A big part of creating this team’s domination is the way it looks after its people, its approach to coming back from mistakes and blips, and the strength in depth it’s generated with a healthy ‘no blame’, pro-nurturing culture.
Binning a driver it has already re-signed on the basis of a supersub outperforming him in a one-off at a quirky circuit doesn’t fit with that approach at all.
There’s absolutely no doubt the Sakhir GP proved Russell deserves to be a full-time Mercedes driver before too long. And it’s equally clear that Bottas now faces a huge psychological challenge to come back from this latest blow and it’s hard to see him doing so effectively.
But Toto Wolff tearing up Bottas’s 2021 contract tonight? Mercedes has won its string of titles by being effective rather than merciless.
You’re only as good as your last race
Maybe Lewis Hamilton remains sidelined for Abu Dhabi, a more conventional circuit layout, and Russell comes in again and is trounced by Bottas after all. That’s basically the only way back, because F1 memories are quite short and the adage that “you’re only as good as your last race” is true.
But that’s a long shot, and any other sequence of events can leave Bottas with no doubt that he will not get another extension to his Mercedes deal. Since joining Mercedes, he has never looked further away from winning an F1 title than this year – and that was before Russell came in and did what he did.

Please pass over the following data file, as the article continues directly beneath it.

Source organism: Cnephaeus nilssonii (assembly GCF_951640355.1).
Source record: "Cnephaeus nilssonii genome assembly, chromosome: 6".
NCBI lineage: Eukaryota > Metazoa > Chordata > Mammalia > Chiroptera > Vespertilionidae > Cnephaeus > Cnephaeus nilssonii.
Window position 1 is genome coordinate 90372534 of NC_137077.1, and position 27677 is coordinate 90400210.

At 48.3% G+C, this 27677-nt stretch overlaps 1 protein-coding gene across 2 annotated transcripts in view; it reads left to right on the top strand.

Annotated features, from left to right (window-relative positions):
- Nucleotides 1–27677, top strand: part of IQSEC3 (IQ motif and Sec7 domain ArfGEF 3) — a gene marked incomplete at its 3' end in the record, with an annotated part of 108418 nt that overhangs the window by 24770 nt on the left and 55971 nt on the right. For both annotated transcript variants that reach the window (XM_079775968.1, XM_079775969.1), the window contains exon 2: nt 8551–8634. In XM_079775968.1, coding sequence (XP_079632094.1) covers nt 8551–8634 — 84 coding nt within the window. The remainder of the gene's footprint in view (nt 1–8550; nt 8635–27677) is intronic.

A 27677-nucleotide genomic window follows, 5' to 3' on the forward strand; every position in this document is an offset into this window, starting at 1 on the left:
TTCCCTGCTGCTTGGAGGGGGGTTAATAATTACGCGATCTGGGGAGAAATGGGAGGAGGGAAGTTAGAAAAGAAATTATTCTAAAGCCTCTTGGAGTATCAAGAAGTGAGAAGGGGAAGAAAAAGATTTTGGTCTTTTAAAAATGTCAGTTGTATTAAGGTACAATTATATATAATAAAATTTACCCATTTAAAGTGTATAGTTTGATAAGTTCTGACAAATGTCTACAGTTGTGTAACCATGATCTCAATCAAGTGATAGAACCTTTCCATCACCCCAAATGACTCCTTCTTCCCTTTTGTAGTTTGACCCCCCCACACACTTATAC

The only way back is emphatic Abu Dhabi domination over Russell in the other Mercedes. If he doesn’t get that chance, or if he does but can’t do it, it’s over. And for all his “to whom it may concern” rhetoric, Bottas will know it better than anyone.
Russell couldn’t have impressed more
My heart goes out to George Russell, he really deserved this one but Mercedes managed to throw it away. Can you imagine what Lewis Hamilton would have been saying on the radio if that had happened to him last week?
As for Russell, he genuinely couldn’t have done a better job. He led from the start, controlled it like a true professional, maximised his pitstops and ended up eighth because of a team cock-up.
Without doubt, he deserves this seat in the Mercedes. Bottas is quick but doesn’t look like he is the fighter that can take it to Hamiton.
He might have to wait another year, but that would be such a waste of pure talent. It’s head-scratching time for Toto, he talks the talk now it’s time to walk the walk.